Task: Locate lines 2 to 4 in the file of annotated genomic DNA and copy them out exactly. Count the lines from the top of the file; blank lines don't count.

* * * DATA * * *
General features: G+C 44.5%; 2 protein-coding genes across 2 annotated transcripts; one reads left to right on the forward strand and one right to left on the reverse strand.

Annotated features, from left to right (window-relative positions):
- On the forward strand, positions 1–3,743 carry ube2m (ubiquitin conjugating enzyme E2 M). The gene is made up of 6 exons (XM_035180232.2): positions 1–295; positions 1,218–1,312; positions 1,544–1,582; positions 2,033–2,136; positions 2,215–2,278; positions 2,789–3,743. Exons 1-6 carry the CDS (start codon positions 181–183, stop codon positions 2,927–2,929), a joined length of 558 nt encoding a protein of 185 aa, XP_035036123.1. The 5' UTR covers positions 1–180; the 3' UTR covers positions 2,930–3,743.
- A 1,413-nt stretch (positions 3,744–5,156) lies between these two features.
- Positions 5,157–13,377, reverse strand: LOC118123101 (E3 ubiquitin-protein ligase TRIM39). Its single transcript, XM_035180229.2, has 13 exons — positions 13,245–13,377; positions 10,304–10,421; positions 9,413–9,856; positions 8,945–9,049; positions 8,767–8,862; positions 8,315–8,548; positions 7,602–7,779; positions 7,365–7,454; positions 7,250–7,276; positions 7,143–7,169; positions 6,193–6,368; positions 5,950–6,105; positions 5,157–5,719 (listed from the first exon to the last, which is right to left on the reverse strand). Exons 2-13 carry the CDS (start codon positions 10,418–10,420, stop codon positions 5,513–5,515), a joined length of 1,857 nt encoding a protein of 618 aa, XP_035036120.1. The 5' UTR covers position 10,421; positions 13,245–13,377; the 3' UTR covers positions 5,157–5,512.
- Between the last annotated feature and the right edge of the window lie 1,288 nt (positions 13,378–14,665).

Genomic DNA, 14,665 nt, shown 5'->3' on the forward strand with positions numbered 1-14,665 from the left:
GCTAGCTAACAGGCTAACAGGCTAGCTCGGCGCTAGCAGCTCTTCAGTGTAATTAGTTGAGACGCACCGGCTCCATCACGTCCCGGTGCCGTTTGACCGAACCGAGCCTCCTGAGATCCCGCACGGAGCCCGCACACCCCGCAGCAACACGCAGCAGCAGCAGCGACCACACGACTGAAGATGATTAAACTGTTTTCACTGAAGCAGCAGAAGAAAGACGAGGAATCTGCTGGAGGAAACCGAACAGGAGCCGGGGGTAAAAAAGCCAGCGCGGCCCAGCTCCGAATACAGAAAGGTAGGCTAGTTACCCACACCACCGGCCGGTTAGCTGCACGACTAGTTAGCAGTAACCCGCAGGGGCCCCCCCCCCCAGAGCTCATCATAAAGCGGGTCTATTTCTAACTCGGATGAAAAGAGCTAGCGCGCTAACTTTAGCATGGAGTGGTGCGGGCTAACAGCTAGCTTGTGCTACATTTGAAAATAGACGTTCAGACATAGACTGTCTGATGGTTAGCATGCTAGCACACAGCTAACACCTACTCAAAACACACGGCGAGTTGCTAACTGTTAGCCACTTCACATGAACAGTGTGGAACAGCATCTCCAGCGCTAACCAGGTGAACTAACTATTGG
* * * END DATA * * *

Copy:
Annotated features, from left to right (window-relative positions):
- On the forward strand, positions 1–3,743 carry ube2m (ubiquitin conjugating enzyme E2 M). The gene is made up of 6 exons (XM_035180232.2): positions 1–295; positions 1,218–1,312; positions 1,544–1,582; positions 2,033–2,136; positions 2,215–2,278; positions 2,789–3,743. Exons 1-6 carry the CDS (start codon positions 181–183, stop codon positions 2,927–2,929), a joined length of 558 nt encoding a protein of 185 aa, XP_035036123.1. The 5' UTR covers positions 1–180; the 3' UTR covers positions 2,930–3,743.
- A 1,413-nt stretch (positions 3,744–5,156) lies between these two features.